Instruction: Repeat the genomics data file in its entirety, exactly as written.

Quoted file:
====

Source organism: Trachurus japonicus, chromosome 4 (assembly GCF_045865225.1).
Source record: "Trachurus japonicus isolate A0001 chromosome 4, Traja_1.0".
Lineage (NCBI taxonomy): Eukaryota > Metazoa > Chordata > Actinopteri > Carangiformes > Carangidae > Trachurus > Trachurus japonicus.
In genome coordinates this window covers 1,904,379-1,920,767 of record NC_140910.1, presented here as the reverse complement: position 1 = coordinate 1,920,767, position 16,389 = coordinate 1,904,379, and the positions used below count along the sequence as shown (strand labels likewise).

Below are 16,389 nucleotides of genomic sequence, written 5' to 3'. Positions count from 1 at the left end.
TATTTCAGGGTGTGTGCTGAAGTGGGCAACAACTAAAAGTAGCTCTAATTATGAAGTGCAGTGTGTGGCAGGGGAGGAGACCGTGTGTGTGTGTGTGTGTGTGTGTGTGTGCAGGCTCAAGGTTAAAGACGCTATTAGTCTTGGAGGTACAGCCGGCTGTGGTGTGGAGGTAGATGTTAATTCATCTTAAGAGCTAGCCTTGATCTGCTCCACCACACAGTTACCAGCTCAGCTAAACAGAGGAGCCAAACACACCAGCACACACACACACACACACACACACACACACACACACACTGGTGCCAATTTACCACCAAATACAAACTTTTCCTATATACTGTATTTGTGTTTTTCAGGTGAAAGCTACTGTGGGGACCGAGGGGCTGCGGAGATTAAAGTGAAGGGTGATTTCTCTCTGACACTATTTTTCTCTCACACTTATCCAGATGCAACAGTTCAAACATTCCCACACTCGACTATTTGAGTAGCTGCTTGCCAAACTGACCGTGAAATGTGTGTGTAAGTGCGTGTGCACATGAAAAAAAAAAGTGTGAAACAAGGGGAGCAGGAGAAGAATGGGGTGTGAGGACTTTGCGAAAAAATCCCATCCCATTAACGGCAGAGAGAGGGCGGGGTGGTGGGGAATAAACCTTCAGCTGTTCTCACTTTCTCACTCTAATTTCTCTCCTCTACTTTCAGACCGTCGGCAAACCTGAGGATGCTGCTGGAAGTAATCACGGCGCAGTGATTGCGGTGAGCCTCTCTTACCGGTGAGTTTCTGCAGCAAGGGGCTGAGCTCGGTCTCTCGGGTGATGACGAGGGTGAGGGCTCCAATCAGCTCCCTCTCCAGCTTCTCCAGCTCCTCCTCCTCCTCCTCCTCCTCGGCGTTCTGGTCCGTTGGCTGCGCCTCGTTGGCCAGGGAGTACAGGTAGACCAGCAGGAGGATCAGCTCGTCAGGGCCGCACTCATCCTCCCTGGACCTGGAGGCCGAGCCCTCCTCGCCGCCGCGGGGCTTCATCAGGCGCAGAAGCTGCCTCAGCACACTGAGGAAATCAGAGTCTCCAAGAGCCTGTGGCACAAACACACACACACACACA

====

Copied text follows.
Source organism: Trachurus japonicus, chromosome 4 (assembly GCF_045865225.1).
Source record: "Trachurus japonicus isolate A0001 chromosome 4, Traja_1.0".
Lineage (NCBI taxonomy): Eukaryota > Metazoa > Chordata > Actinopteri > Carangiformes > Carangidae > Trachurus > Trachurus japonicus.
In genome coordinates this window covers 1,904,379-1,920,767 of record NC_140910.1, presented here as the reverse complement: position 1 = coordinate 1,920,767, position 16,389 = coordinate 1,904,379, and the positions used below count along the sequence as shown (strand labels likewise).

Below are 16,389 nucleotides of genomic sequence, written 5' to 3'. Positions count from 1 at the left end.
TATTTCAGGGTGTGTGCTGAAGTGGGCAACAACTAAAAGTAGCTCTAATTATGAAGTGCAGTGTGTGGCAGGGGAGGAGACCGTGTGTGTGTGTGTGTGTGTGTGTGTGTGCAGGCTCAAGGTTAAAGACGCTATTAGTCTTGGAGGTACAGCCGGCTGTGGTGTGGAGGTAGATGTTAATTCATCTTAAGAGCTAGCCTTGATCTGCTCCACCACACAGTTACCAGCTCAGCTAAACAGAGGAGCCAAACACACCAGCACACACACACACACACACACACACACACACACACACACTGGTGCCAATTTACCACCAAATACAAACTTTTCCTATATACTGTATTTGTGTTTTTCAGGTGAAAGCTACTGTGGGGACCGAGGGGCTGCGGAGATTAAAGTGAAGGGTGATTTCTCTCTGACACTATTTTTCTCTCACACTTATCCAGATGCAACAGTTCAAACATTCCCACACTCGACTATTTGAGTAGCTGCTTGCCAAACTGACCGTGAAATGTGTGTGTAAGTGCGTGTGCACATGAAAAAAAAAAGTGTGAAACAAGGGGAGCAGGAGAAGAATGGGGTGTGAGGACTTTGCGAAAAAATCCCATCCCATTAACGGCAGAGAGAGGGCGGGGTGGTGGGGAATAAACCTTCAGCTGTTCTCACTTTCTCACTCTAATTTCTCTCCTCTACTTTCAGACCGTCGGCAAACCTGAGGATGCTGCTGGAAGTAATCACGGCGCAGTGATTGCGGTGAGCCTCTCTTACCGGTGAGTTTCTGCAGCAAGGGGCTGAGCTCGGTCTCTCGGGTGATGACGAGGGTGAGGGCTCCAATCAGCTCCCTCTCCAGCTTCTCCAGCTCCTCCTCCTCCTCCTCCTCCTCGGCGTTCTGGTCCGTTGGCTGCGCCTCGTTGGCCAGGGAGTACAGGTAGACCAGCAGGAGGATCAGCTCGTCAGGGCCGCACTCATCCTCCCTGGACCTGGAGGCCGAGCCCTCCTCGCCGCCGCGGGGCTTCATCAGGCGCAGAAGCTGCCTCAGCACACTGAGGAAATCAGAGTCTCCAAGAGCCTGTGGCACAAACACACACACACACACA